(vii) Management's demonstrated ability to operate effectively and efficiently, and to develop effective strategies for addressing problem areas;
(viii) Systems in place to monitor hospital operations, revenues, and costs accurately and in a timely manner;
(xi) Favorable ratings from the Joint Commission on Accreditation of Healthcare Organizations or other organizations acceptable to HUD.
(5) Preliminary Review. A Preliminary Review is a general overview of the acceptability of a potential mortgagor performed at the request of a hospital, a financial consultant representing a hospital, or a lender, to identify any factors that would likely cause an application to be rejected, should an application be submitted.
(i) The purpose of the preliminary review is for HUD to identify any obvious factors that would cause an application to be rejected, before the potential mortgagor or mortgagee expends resources to prepare one. The hospital, financial consultant, or lender shall submit a preliminary information package to HUD that provides evidence of statutory eligibility, market need, financial strength, and such other documentation as HUD may require. The scope of the preliminary review does not include approval of any specific site in the community.
(ii) If HUD identifies factors that would cause an application to be rejected, HUD shall issue a Preliminary Review Letter notifying the potential applicant that an application for mortgage insurance would probably not be successful and providing the reasons for this decision. Also, no further request from the proposed applicant for a Preliminary Review shall be entertained for a period of one year from the date of HUD's notification. HUD may grant an exception to this one-year limitation if, during the year, there is a major change in the circumstances that caused HUD to determine that the project would be rejected. For example, if the sole reason for HUD's determination was the hospital's failure to meet the historical operating margin test, and a new audited annual financial statement contains results that would cause the hospital to meet the test, then the lender may request a new Preliminary Review within one year of HUD's notification.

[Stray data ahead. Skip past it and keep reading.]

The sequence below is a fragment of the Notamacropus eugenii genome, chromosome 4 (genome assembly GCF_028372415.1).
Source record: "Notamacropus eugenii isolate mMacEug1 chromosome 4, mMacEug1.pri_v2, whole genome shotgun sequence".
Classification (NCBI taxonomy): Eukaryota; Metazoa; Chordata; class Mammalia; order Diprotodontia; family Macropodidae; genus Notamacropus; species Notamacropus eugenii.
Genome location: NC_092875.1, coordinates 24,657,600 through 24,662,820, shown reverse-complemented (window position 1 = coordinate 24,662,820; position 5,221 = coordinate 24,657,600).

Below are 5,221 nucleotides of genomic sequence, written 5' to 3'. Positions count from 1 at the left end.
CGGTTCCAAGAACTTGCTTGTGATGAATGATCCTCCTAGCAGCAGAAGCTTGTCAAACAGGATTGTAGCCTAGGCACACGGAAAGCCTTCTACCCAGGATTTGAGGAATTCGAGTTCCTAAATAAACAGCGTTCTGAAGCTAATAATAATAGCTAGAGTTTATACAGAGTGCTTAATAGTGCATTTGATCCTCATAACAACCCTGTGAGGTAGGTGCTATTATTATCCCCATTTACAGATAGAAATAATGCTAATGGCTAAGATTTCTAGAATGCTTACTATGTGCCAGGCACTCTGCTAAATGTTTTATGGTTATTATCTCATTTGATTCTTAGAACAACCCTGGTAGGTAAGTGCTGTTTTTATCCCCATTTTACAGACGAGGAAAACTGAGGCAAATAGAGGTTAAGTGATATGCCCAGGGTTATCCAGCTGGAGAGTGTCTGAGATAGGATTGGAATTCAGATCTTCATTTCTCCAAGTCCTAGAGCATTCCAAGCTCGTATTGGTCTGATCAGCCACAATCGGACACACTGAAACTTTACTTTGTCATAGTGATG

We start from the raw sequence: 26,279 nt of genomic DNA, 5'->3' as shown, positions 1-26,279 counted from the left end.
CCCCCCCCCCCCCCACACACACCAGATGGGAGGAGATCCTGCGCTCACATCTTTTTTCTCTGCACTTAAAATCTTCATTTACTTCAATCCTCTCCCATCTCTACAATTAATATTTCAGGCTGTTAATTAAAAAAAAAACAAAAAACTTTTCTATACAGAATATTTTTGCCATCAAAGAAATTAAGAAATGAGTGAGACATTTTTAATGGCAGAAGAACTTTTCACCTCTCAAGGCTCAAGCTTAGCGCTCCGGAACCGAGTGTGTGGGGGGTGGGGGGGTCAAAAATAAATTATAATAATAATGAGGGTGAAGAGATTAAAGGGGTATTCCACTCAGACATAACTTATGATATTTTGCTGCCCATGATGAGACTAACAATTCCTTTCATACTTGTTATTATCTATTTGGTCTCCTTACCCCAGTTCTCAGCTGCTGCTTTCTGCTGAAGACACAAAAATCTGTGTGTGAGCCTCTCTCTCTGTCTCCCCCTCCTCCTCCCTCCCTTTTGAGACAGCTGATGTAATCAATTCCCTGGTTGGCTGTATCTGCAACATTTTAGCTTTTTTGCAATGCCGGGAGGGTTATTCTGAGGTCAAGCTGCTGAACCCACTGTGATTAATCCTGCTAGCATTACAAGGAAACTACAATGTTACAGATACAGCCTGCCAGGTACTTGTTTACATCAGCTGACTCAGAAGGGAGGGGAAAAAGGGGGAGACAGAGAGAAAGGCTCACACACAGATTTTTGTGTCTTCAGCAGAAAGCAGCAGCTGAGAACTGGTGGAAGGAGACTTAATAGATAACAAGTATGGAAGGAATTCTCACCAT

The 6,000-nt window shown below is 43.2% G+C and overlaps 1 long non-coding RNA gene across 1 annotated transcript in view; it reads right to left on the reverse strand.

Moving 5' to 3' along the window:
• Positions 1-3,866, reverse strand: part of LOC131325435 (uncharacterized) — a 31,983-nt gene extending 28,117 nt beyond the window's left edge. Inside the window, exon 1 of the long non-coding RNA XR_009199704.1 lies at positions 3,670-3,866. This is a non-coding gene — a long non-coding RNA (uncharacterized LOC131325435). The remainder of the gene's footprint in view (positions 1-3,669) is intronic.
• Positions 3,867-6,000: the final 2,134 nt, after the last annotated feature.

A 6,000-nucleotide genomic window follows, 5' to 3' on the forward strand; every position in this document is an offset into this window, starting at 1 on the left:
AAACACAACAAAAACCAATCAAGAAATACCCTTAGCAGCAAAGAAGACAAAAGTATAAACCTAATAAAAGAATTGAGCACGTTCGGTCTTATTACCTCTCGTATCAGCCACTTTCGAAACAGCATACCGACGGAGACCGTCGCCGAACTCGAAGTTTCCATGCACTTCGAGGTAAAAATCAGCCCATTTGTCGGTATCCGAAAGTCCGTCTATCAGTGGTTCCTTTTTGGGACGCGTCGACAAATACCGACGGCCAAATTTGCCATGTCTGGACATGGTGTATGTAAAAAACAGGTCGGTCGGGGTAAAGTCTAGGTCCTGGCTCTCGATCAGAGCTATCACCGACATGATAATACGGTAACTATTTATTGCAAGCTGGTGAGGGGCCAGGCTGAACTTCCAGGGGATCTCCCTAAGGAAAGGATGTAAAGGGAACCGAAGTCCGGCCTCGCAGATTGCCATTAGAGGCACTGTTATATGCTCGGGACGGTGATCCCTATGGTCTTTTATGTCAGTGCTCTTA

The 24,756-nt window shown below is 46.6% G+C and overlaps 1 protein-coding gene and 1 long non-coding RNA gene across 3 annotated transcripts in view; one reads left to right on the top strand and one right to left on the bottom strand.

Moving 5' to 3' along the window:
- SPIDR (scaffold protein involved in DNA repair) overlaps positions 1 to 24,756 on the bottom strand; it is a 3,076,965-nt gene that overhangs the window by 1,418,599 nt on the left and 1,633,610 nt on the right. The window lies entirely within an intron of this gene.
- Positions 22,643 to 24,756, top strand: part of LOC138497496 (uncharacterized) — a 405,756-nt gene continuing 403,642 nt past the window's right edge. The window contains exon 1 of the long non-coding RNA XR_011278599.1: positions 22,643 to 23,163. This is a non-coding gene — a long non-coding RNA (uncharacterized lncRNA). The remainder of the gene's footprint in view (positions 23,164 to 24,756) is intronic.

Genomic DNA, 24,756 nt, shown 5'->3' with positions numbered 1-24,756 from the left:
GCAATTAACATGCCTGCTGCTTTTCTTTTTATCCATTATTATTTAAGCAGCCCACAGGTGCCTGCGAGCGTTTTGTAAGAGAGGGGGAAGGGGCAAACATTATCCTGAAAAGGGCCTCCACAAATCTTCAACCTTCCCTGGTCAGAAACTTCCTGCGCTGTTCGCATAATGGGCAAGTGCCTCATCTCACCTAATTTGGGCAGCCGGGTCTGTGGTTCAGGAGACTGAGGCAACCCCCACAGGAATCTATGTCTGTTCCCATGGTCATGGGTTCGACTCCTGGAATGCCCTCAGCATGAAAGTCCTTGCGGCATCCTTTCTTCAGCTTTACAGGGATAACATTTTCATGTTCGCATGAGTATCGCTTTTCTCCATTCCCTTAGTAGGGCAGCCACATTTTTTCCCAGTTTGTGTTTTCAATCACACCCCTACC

(iii) If HUD does not identify any factors that would cause an application to be rejected, HUD shall issue a Preliminary Review Letter advising the potential applicant that there appears to be no bar to the applicant's proceeding to the next step in the application process, provided that if a complete application is not received by HUD within one year following the date of HUD's letter, another Preliminary Review may be required, at HUD's discretion, before the application process may proceed.
(iv) The Commissioner's determination in the preliminary review phase that no factors have been identified that would cause an application to be rejected shall in no way be construed as an indication that a subsequent application will be approved.
(6) Preapplication meeting. The next step in the application process is the preapplication meeting (this step is optional, at HUD's discretion, in Section 242/223(f) cases). At HUD's discretion, this meeting may be held at HUD Headquarters in Washington, DC, or at another site agreeable to HUD and the potential applicant. The preapplication meeting is an opportunity for the potential mortgagor to summarize the proposed project and refinancing, if any; for HUD to summarize the application process; and for issues that could affect the eligibility or underwriting of the project to be identified and discussed to the extent possible. Following the meeting, HUD may:
(i) Advise the potential applicant that there appears to be no bar to submitting an application for mortgage insurance; or
(ii) Identify issues that must be resolved before a full application should be submitted for processing.